Guest Column

Montana Energy isn’t Ready for Forced Electric Vehicles

This mandate spells disaster for our state’s energy economy, electric grid, public safety, and way of life

By Barry Usher

Last month, the Biden Administration published their finalized tailpipe emissions rule, an electric vehicle (EV) mandate which will upend the daily lives of Montanans. The EPA’s new emissions rule calls for EVs to account for 56% of all cars by 2032, with two-thirds of all cars being electric or hybrid. However, with the state of Montana’s electric vehicle usage and electric grid, this mandate spells disaster for our state’s energy economy, electric grid, public safety, and way of life. As a business owner in Billings, I am very familiar with these economic challenges, and how they will affect Montana businesses as a whole.

Most obviously, Montana is not an electric vehicle state. Because only 0.18% of cars were electric as of 2021, our state is incredibly behind the two-thirds target that President Joe Biden is mandating. With only 121 charging stations across our entire state, we would need drastic investments in costly charging infrastructure to support an economically viable EV transition. This would disrupt our state’s transportation economy and cost millions to comply with federal regulations.

It’s not any better for people with trucks. About 35% of vehicles in our state are pickup trucks. The Department of Energy estimates that a gas-powered truck with a full load would lose about 14% of its range. A Kelley Blue Book test found that an electric truck with a similar load lost about 25% of its range, traveling only 210 miles before losing its charge. Consumer Reports tested the hauling capability of Ford and Rivian electric trucks and found “significant reductions in driving range for both trucks when pulling a heavy trailer” making them “impractical for long-hauls with a trailer.”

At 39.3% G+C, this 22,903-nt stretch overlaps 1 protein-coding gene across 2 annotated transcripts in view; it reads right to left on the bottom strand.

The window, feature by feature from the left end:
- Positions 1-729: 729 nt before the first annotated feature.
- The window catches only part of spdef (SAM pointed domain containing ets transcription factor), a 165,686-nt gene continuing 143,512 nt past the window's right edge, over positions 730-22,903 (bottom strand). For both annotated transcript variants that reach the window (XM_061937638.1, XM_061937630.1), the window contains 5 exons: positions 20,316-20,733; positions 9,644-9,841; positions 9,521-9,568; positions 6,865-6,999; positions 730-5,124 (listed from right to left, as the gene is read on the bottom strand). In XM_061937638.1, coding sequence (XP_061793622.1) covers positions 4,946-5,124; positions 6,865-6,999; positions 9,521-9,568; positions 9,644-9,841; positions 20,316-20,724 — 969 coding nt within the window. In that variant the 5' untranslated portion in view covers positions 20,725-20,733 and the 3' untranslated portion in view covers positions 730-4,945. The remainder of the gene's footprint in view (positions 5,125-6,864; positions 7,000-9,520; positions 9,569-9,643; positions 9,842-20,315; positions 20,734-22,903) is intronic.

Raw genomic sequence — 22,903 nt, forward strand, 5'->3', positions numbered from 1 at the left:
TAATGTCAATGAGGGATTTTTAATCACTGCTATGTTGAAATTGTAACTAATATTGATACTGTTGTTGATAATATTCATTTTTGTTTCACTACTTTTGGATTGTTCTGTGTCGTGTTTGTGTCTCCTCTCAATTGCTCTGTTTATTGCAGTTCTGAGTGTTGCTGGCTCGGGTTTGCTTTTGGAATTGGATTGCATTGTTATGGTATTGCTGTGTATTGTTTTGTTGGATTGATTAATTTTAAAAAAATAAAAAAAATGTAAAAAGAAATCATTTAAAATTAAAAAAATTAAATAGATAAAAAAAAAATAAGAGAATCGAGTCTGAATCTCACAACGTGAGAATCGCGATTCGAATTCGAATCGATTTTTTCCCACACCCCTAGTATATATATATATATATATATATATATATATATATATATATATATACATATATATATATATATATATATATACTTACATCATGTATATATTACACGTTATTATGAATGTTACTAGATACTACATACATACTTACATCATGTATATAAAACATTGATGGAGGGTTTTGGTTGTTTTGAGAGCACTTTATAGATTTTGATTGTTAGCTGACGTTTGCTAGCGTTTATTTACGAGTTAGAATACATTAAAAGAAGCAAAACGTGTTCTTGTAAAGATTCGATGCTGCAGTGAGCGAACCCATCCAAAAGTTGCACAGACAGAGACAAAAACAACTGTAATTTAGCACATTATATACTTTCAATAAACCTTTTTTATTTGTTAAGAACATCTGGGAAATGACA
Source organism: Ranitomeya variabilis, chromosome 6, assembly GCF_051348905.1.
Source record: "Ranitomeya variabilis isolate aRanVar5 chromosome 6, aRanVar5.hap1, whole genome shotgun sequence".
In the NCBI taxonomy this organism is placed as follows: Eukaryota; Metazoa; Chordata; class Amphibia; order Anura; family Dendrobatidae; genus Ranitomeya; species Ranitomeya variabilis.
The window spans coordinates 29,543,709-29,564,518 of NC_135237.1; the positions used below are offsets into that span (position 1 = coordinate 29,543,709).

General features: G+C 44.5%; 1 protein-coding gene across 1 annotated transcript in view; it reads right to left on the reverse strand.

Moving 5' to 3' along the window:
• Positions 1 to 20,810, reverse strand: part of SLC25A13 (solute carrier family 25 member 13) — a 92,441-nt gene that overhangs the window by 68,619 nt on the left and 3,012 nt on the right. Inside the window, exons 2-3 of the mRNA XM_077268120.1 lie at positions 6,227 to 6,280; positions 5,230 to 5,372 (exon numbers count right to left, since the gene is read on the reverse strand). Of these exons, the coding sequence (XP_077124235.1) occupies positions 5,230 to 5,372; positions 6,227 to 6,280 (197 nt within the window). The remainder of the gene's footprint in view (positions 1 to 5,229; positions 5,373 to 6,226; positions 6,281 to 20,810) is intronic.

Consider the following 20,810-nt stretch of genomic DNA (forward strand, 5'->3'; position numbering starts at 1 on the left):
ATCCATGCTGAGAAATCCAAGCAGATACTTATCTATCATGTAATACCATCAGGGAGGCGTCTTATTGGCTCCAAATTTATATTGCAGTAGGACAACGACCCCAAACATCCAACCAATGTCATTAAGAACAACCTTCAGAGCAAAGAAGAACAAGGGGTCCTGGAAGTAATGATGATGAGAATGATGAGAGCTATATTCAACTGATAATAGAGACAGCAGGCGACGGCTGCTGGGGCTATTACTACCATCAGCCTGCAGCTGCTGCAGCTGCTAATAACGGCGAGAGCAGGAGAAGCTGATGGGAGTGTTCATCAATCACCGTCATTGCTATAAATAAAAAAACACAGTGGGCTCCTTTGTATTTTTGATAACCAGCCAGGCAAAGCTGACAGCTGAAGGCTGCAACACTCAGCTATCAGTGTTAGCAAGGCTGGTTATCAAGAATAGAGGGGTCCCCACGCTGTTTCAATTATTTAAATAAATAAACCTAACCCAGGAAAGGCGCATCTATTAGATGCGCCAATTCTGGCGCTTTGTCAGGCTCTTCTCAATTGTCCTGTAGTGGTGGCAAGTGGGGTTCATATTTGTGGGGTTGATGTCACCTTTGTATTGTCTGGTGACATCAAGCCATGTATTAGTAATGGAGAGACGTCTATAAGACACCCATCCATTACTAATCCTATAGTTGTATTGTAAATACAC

The strain of EVs on our electric grid, which is already reaching its limit, is the most concerning issue with this transition. The EIA estimates that Montanans use 70% of their generated electricity, with the rest sent to other states. Straddling the eastern and western electric grids, our state provides fundamental electricity for the region. Yet with news from California of grid operators desperately requesting limits in EV charging during soaring heat waves, such a forced influx of EVs will no doubt push our critical electricity supply to the brink. Further strain will propel electricity prices up and grid reliability down, leading our state down a path to energy crisis.

This transition will also inject risk into Montana’s power supply, which still relies heavily on coal-fired power plants. Ironically, the mandated use of EVs in the future will force an increase in electricity demand at the very same time that the Biden Administration is working daily to diminish our reliable and affordable energy supply.

Further, EVs have significant safety concerns that make them a poor fit for long distance driving and backcountry use. As reported by CBS News, EVs with heavier batteries and vehicle weights had a greater impact in simulated crashes, posing a higher risk for highway safety. As a retired member of law enforcement, driver safety is of the utmost importance, particularly in a rural state with spread-out communities. The National Highway Traffic Safety Administration has also raised concerns about EV battery safety in flooding or extreme weather conditions, which makes them less suitable for Montana’s summer wildfires and harsh winters, and a greater risk to public safety members responding to a crash.

These disastrous impacts can be avoided by stopping the implementation of the Biden Administration’s drastic EV mandate. Repealing this rule is key to protecting Montana’s energy industry and economy, along with consumers and families who simply do not want electric vehicles. To safeguard our state’s reliable electric grid and ability to support other states’ grids, we need leaders to stand up and tell the EPA this rule will hurt Montana, not help it.

Barry Usher is a Republican member of the Montana State Senate from Billings.